New research reveals there are differences in how dogs and cats help people deal with the loneliness of COVID lockdowns.
Dr Jessica Oliva is a lecturer in psychology at James Cook University. She led a study that surveyed nearly four hundred people living alone in lockdown, with or without a dog or cat.
“A 2018 study showed 50 per cent of Australians ‘sometimes’ or ‘always’ felt alone – a risk factor for depression and anxiety. This number was found to be higher in younger than older adults and equal across genders,” said Dr Oliva.
She said researchers are beginning to understand how mindfulness – the ability to keep the mind attending to what is occurring in the present moment – may help protect against depression, anxiety and stress and boost well-being.
“We wanted to find out whether interactions with pets were associated with higher levels of mindfulness in their owners, and whether this also protected them against loneliness – and a government-mandated lockdown that exacerbated social separation was a good opportunity to investigate this,” said Dr Oliva.
She said the research showed pet interactions were not associated with higher mindfulness scores, or lower levels of loneliness, but there were differences between cat and dog owners when it came to loneliness and mindfulness.
“Simply owning a dog did appear to buffer the effects of loneliness in some way. For dog owners more so than cat owners, an important aspect of this was the existence of a physical connection – being able to touch and feel another living creature in the house,” said Dr Oliva.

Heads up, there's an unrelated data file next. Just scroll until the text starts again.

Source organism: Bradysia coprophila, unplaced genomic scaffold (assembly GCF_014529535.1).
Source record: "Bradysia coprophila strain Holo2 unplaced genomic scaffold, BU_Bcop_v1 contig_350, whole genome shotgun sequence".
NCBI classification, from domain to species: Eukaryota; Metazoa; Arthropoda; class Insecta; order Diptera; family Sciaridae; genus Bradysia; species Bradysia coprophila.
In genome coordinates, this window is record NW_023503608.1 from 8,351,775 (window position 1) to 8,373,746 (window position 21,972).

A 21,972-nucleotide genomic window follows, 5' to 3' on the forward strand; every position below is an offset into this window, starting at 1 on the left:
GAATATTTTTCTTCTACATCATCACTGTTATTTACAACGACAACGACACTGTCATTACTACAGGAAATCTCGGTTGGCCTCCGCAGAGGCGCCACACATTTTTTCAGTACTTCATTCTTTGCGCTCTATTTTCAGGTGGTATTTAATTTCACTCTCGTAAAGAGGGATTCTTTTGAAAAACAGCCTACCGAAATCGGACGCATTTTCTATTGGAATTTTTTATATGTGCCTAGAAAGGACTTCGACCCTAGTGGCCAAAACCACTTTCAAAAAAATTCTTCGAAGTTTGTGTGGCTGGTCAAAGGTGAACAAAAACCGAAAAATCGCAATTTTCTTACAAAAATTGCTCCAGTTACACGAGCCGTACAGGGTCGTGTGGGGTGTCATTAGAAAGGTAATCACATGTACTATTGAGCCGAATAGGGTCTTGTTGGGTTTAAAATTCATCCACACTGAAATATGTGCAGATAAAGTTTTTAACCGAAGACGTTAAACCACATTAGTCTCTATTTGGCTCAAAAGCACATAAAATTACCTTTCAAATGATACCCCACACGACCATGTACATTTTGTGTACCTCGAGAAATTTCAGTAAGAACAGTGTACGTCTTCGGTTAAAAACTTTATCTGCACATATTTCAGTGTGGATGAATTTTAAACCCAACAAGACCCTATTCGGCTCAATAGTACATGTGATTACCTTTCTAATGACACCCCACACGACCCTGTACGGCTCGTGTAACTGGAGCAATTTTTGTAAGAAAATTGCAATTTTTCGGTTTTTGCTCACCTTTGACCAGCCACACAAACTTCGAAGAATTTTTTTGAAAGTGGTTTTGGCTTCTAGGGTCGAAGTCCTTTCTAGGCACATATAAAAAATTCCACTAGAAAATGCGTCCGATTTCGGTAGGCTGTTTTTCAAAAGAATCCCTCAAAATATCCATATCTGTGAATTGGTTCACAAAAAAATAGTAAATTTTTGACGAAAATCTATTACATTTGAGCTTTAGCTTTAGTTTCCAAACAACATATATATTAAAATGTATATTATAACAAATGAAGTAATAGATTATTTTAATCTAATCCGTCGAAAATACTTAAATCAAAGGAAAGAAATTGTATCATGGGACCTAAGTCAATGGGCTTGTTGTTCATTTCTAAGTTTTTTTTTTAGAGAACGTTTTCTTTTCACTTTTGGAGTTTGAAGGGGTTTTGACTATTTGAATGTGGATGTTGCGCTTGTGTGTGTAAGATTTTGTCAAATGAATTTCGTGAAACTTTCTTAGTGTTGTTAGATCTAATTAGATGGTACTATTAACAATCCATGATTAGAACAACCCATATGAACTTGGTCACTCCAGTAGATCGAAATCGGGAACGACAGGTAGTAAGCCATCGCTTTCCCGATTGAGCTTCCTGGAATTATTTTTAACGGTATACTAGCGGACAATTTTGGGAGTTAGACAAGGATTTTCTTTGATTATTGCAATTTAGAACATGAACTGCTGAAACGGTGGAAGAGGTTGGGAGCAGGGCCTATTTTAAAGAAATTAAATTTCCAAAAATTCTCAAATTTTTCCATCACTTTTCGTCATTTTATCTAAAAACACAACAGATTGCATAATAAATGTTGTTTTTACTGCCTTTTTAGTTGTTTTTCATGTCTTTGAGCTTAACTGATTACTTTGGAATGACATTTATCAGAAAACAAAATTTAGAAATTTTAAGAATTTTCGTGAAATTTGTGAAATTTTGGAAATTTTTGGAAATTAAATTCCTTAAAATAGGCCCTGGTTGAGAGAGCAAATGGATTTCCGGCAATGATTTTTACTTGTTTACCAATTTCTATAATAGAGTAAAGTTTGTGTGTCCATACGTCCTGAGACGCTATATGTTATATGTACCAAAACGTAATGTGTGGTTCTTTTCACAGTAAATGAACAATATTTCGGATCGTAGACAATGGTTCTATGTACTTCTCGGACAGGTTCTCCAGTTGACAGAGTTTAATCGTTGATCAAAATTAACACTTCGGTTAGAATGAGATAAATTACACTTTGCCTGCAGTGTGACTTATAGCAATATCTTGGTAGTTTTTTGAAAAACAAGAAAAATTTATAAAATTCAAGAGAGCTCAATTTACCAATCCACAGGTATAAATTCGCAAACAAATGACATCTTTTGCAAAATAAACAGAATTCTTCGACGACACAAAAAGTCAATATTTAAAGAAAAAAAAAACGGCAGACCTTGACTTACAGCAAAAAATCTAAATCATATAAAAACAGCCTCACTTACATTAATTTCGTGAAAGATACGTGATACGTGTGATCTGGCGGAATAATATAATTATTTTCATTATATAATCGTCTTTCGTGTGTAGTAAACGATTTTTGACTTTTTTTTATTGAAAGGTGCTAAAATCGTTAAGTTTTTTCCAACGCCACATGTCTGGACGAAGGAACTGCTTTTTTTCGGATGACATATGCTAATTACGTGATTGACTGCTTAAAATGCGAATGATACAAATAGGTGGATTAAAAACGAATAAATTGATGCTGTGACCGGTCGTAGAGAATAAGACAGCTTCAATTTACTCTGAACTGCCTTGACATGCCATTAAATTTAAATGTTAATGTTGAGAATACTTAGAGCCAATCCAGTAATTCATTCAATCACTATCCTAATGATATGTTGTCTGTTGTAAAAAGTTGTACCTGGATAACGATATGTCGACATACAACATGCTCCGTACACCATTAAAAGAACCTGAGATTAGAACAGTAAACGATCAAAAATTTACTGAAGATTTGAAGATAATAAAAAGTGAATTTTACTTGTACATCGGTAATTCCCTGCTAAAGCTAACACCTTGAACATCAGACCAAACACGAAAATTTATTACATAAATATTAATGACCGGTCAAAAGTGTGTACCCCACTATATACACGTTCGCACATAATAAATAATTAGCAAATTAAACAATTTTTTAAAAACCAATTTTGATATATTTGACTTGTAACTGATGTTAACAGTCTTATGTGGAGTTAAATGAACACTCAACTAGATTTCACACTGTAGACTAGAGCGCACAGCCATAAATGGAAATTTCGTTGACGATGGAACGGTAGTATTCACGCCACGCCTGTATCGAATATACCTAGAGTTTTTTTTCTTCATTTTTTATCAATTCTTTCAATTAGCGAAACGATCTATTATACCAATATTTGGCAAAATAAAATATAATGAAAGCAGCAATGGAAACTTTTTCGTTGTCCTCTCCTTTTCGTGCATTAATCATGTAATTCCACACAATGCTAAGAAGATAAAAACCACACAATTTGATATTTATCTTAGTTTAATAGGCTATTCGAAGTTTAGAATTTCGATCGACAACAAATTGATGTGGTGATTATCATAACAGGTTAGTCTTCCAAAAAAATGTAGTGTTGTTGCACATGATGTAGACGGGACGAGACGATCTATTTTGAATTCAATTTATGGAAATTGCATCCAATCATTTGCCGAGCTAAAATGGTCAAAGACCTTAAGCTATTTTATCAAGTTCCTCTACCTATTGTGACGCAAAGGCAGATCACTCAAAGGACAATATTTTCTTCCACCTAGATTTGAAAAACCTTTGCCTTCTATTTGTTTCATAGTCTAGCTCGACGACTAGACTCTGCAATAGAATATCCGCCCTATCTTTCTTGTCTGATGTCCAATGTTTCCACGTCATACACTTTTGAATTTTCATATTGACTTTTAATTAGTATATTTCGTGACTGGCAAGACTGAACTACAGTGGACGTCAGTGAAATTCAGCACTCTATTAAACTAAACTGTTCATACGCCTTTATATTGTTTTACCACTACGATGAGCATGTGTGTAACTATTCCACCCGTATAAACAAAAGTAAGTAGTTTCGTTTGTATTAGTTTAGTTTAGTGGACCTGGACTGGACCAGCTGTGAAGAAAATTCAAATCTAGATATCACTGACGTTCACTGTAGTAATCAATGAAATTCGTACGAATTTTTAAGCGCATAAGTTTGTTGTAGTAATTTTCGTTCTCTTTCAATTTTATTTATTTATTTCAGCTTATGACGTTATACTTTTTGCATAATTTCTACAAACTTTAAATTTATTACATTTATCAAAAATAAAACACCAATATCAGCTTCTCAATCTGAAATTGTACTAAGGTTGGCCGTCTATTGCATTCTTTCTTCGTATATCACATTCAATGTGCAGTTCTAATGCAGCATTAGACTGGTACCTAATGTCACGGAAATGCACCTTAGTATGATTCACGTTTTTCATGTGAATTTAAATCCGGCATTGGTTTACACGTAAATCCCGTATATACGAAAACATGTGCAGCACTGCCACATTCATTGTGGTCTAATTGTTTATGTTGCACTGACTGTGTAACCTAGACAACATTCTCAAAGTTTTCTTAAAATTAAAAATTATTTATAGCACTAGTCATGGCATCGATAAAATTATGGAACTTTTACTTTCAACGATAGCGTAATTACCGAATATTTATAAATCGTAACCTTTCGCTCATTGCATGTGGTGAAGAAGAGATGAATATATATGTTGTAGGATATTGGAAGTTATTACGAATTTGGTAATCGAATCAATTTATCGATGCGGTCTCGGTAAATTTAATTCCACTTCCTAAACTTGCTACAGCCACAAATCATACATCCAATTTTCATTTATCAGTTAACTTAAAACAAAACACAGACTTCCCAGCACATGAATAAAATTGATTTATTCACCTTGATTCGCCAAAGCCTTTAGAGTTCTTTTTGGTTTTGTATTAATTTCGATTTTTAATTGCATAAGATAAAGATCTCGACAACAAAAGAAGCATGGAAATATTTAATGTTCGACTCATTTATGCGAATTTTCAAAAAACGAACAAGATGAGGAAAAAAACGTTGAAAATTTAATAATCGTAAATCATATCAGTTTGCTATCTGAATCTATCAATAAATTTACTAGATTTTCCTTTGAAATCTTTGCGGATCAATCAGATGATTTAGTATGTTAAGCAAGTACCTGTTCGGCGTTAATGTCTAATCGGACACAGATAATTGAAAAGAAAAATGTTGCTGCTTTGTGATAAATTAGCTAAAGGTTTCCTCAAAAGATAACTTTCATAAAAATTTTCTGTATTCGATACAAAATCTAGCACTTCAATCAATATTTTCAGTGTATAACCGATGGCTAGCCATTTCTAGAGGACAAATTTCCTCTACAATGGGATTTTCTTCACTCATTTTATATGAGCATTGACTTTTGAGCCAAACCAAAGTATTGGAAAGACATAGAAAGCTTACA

She said both dog and cat owners mentioned the importance of the pet as an excuse to talk out loud, which has been shown to improve concentration and performance on cognitive tasks.
“Qualitative reports from dog owners demonstrated enhanced awareness and mindfulnessas a core theme resulting from inter- acting with their dogs. But contrary to expectations, cat owners were found to be less mindful than non-owners.
She said it is possible cat owners are just inherently less mindful as similar differences have been observed with other traits – ‘cat people’ have been shown to score significantly higher on neuroticism than ‘dog people’, for instance.
“Dog owners also had two themes that were unique to them: that their dogs encouraged them to take them for a walk and offered them an opportunity to socialise with other people. Both walking and socialising are positive in terms of mental health,” said Dr Oliva.
She said the findings suggest that the increased demand for pets observed by Australian animal shelters prior to the COVID-19 lockdown may offer no additional benefit than going outside for a walk or striking up a conversation with neighbours.
“But the results do suggest, however, that dogs might be wonderful catalysts for these activities,” said Dr Oliva.
The research is published in the International Journal of Social Psychiatry.